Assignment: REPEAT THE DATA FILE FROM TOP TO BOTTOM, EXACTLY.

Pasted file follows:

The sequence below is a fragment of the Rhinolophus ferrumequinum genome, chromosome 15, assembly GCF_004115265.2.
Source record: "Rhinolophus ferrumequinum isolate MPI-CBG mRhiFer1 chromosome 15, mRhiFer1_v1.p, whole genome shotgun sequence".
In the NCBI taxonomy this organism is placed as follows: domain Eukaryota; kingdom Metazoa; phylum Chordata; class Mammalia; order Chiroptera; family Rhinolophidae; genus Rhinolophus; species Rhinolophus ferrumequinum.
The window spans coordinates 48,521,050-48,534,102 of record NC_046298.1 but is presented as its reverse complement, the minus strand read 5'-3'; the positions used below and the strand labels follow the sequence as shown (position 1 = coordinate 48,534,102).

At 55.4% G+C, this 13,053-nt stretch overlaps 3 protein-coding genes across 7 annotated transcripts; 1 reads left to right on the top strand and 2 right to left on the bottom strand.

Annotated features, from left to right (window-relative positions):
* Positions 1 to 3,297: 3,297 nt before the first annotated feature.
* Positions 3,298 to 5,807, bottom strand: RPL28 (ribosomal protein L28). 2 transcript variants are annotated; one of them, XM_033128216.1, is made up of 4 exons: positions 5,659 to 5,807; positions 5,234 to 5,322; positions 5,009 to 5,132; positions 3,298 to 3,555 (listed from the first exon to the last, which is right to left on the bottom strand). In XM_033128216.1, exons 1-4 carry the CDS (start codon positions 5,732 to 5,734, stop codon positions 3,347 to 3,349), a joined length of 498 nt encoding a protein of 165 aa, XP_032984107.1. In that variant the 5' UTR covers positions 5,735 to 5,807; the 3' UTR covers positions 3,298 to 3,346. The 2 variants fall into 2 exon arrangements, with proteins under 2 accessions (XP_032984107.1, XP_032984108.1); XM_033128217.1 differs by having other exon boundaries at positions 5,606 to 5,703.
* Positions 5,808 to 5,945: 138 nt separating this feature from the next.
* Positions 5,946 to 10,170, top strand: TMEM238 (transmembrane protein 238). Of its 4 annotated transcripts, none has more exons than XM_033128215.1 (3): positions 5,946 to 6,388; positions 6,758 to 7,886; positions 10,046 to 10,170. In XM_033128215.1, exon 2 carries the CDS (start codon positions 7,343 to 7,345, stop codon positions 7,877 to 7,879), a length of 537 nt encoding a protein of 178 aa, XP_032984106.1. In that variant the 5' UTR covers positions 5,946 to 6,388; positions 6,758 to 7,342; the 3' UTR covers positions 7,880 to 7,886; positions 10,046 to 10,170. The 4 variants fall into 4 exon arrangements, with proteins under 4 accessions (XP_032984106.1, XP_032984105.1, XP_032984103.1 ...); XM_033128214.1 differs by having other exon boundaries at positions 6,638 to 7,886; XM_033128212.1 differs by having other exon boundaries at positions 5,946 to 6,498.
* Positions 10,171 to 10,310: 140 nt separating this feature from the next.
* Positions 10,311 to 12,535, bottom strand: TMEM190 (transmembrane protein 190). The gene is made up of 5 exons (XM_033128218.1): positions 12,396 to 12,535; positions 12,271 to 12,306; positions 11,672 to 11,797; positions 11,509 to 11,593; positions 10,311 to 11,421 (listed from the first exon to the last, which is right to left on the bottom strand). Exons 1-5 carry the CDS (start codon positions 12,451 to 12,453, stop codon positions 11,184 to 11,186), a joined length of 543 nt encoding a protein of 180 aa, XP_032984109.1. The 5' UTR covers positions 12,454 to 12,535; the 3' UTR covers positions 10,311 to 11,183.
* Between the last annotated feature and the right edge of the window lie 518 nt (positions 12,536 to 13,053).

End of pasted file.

The sequence below is a fragment of the Rhinolophus ferrumequinum genome, chromosome 15, assembly GCF_004115265.2.
Source record: "Rhinolophus ferrumequinum isolate MPI-CBG mRhiFer1 chromosome 15, mRhiFer1_v1.p, whole genome shotgun sequence".
In the NCBI taxonomy this organism is placed as follows: domain Eukaryota; kingdom Metazoa; phylum Chordata; class Mammalia; order Chiroptera; family Rhinolophidae; genus Rhinolophus; species Rhinolophus ferrumequinum.
The window spans coordinates 48,521,050-48,534,102 of record NC_046298.1 but is presented as its reverse complement, the minus strand read 5'-3'; the positions used below and the strand labels follow the sequence as shown (position 1 = coordinate 48,534,102).

At 55.4% G+C, this 13,053-nt stretch overlaps 3 protein-coding genes across 7 annotated transcripts; 1 reads left to right on the top strand and 2 right to left on the bottom strand.

Annotated features, from left to right (window-relative positions):
* Positions 1 to 3,297: 3,297 nt before the first annotated feature.
* Positions 3,298 to 5,807, bottom strand: RPL28 (ribosomal protein L28). 2 transcript variants are annotated; one of them, XM_033128216.1, is made up of 4 exons: positions 5,659 to 5,807; positions 5,234 to 5,322; positions 5,009 to 5,132; positions 3,298 to 3,555 (listed from the first exon to the last, which is right to left on the bottom strand). In XM_033128216.1, exons 1-4 carry the CDS (start codon positions 5,732 to 5,734, stop codon positions 3,347 to 3,349), a joined length of 498 nt encoding a protein of 165 aa, XP_032984107.1. In that variant the 5' UTR covers positions 5,735 to 5,807; the 3' UTR covers positions 3,298 to 3,346. The 2 variants fall into 2 exon arrangements, with proteins under 2 accessions (XP_032984107.1, XP_032984108.1); XM_033128217.1 differs by having other exon boundaries at positions 5,606 to 5,703.
* Positions 5,808 to 5,945: 138 nt separating this feature from the next.
* Positions 5,946 to 10,170, top strand: TMEM238 (transmembrane protein 238). Of its 4 annotated transcripts, none has more exons than XM_033128215.1 (3): positions 5,946 to 6,388; positions 6,758 to 7,886; positions 10,046 to 10,170. In XM_033128215.1, exon 2 carries the CDS (start codon positions 7,343 to 7,345, stop codon positions 7,877 to 7,879), a length of 537 nt encoding a protein of 178 aa, XP_032984106.1. In that variant the 5' UTR covers positions 5,946 to 6,388; positions 6,758 to 7,342; the 3' UTR covers positions 7,880 to 7,886; positions 10,046 to 10,170. The 4 variants fall into 4 exon arrangements, with proteins under 4 accessions (XP_032984106.1, XP_032984105.1, XP_032984103.1 ...); XM_033128214.1 differs by having other exon boundaries at positions 6,638 to 7,886; XM_033128212.1 differs by having other exon boundaries at positions 5,946 to 6,498.
* Positions 10,171 to 10,310: 140 nt separating this feature from the next.
* Positions 10,311 to 12,535, bottom strand: TMEM190 (transmembrane protein 190). The gene is made up of 5 exons (XM_033128218.1): positions 12,396 to 12,535; positions 12,271 to 12,306; positions 11,672 to 11,797; positions 11,509 to 11,593; positions 10,311 to 11,421 (listed from the first exon to the last, which is right to left on the bottom strand). Exons 1-5 carry the CDS (start codon positions 12,451 to 12,453, stop codon positions 11,184 to 11,186), a joined length of 543 nt encoding a protein of 180 aa, XP_032984109.1. The 5' UTR covers positions 12,454 to 12,535; the 3' UTR covers positions 10,311 to 11,183.
* Between the last annotated feature and the right edge of the window lie 518 nt (positions 12,536 to 13,053).